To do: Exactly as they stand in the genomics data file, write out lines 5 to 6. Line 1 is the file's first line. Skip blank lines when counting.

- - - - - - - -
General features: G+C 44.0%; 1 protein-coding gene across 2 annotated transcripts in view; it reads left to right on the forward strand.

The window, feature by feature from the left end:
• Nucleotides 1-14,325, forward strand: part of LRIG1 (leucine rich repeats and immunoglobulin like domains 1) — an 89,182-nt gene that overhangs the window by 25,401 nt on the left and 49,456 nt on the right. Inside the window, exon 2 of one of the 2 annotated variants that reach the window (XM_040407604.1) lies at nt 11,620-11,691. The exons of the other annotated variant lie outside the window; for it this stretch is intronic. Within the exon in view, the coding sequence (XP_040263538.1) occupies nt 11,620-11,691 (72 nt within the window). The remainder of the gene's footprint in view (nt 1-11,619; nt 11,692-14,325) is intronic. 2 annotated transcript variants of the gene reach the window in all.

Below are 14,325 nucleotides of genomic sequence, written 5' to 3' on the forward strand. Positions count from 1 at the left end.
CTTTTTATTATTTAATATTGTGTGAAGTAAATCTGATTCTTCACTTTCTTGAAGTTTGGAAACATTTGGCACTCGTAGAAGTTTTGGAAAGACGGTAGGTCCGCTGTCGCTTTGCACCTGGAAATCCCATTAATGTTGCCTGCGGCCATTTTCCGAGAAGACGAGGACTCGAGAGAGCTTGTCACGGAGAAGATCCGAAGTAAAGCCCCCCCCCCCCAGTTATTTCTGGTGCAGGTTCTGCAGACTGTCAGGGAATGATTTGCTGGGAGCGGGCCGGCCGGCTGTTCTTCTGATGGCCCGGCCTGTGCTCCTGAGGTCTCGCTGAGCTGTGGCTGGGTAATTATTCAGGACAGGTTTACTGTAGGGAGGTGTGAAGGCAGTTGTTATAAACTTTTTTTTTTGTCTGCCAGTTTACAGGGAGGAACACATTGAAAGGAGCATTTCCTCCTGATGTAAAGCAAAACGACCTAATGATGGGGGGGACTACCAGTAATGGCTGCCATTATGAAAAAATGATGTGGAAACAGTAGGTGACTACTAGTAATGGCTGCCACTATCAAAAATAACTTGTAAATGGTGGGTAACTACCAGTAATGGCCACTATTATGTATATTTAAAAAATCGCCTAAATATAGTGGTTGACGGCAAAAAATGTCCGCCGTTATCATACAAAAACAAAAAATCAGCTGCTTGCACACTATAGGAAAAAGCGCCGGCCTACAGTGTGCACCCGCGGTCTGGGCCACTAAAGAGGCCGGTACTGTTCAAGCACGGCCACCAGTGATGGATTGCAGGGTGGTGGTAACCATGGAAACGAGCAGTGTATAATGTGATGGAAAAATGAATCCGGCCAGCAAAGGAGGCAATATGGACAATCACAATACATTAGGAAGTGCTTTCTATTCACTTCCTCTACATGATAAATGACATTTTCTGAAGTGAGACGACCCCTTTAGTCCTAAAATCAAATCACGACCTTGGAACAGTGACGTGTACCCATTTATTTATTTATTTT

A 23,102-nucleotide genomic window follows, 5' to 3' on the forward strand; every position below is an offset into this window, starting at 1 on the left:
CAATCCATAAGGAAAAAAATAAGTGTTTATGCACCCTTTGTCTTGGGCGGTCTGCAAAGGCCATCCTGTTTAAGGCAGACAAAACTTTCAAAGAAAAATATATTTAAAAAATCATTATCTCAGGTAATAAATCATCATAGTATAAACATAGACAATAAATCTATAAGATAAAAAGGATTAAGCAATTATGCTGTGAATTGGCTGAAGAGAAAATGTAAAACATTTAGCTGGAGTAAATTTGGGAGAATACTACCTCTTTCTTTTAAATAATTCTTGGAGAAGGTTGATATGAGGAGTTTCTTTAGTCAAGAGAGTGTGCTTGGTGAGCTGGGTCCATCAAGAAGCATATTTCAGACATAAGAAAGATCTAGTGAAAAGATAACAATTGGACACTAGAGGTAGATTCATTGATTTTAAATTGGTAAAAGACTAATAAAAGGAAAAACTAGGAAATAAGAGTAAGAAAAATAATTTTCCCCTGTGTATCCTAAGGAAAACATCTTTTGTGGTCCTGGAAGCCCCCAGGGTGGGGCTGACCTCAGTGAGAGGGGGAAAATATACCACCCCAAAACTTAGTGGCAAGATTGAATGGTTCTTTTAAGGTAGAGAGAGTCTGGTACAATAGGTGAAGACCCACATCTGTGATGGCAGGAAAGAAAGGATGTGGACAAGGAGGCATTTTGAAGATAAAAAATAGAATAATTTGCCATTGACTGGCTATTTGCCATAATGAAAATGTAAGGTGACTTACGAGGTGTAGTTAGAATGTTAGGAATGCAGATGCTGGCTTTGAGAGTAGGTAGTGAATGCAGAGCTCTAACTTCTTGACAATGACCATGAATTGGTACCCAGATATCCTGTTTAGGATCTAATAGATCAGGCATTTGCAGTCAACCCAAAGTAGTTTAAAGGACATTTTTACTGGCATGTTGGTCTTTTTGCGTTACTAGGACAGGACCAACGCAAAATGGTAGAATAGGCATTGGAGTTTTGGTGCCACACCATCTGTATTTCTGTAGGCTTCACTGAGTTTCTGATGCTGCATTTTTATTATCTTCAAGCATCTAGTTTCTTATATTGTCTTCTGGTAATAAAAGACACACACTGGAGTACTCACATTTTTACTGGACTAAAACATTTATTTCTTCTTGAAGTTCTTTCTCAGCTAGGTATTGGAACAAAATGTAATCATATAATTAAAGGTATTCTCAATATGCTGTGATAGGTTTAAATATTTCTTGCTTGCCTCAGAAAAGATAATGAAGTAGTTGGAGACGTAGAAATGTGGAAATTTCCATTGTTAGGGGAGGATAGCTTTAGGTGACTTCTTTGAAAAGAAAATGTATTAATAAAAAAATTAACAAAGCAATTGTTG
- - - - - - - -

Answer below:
CTTTTTATTATTTAATATTGTGTGAAGTAAATCTGATTCTTCACTTTCTTGAAGTTTGGAAACATTTGGCACTCGTAGAAGTTTTGGAAAGACGGTAGGTCCGCTGTCGCTTTGCACCTGGAAATCCCATTAATGTTGCCTGCGGCCATTTTCCGAGAAGACGAGGACTCGAGAGAGCTTGTCACGGAGAAGATCCGAAGTAAAGCCCCCCCCCCCCAGTTATTTCTGGTGCAGGTTCTGCAGACTGTCAGGGAATGATTTGCTGGGAGCGGGCCGGCCGGCTGTTCTTCTGATGGCCCGGCCTGTGCTCCTGAGGTCTCGCTGAGCTGTGGCTGGGTAATTATTCAGGACAGGTTTACTGTAGGGAGGTGTGAAGGCAGTTGTTATAAACTTTTTTTTTTGTCTGCCAGTTTACAGGGAGGAACACATTGAAAGGAGCATTTCCTCCTGATGTAAAGCAAAACGACCTAATGATGGGGGGGACTACCAGTAATGGCTGCCATTATGAAAAAATGATGTGGAAACAGTAGGTGACTACTAGTAATGGCTGCCACTATCAAAAATAACTTGTAAATGGTGGGTAACTACCAGTAATGGCCACTATTATGTATATTTAAAAAATCGCCTAAATATAGTGGTTGACGGCAAAAAATGTCCGCCGTTATCATACAAAAACAAAAAATCAGCTGCTTGCACACTATAGGAAAAAGCGCCGGCCTACAGTGTGCACCCGCGGTCTGGGCCACTAAAGAGGCCGGTACTGTTCAAGCACGGCCACCAGTGATGGATTGCAGGGTGGTGGTAACCATGGAAACGAGCAGTGTATAATGTGATGGAAAAATGAATCCGGCCAGCAAAGGAGGCAATATGGACAATCACAATACATTAGGAAGTGCTTTCTATTCACTTCCTCTACATGATAAATGACATTTTCTGAAGTGAGACGACCCCTTTAGTCCTAAAATCAAATCACGACCTTGGAACAGTGACGTGTACCCATTTATTTATTTATTTT

A 23,102-nucleotide genomic window follows, 5' to 3' on the forward strand; every position below is an offset into this window, starting at 1 on the left: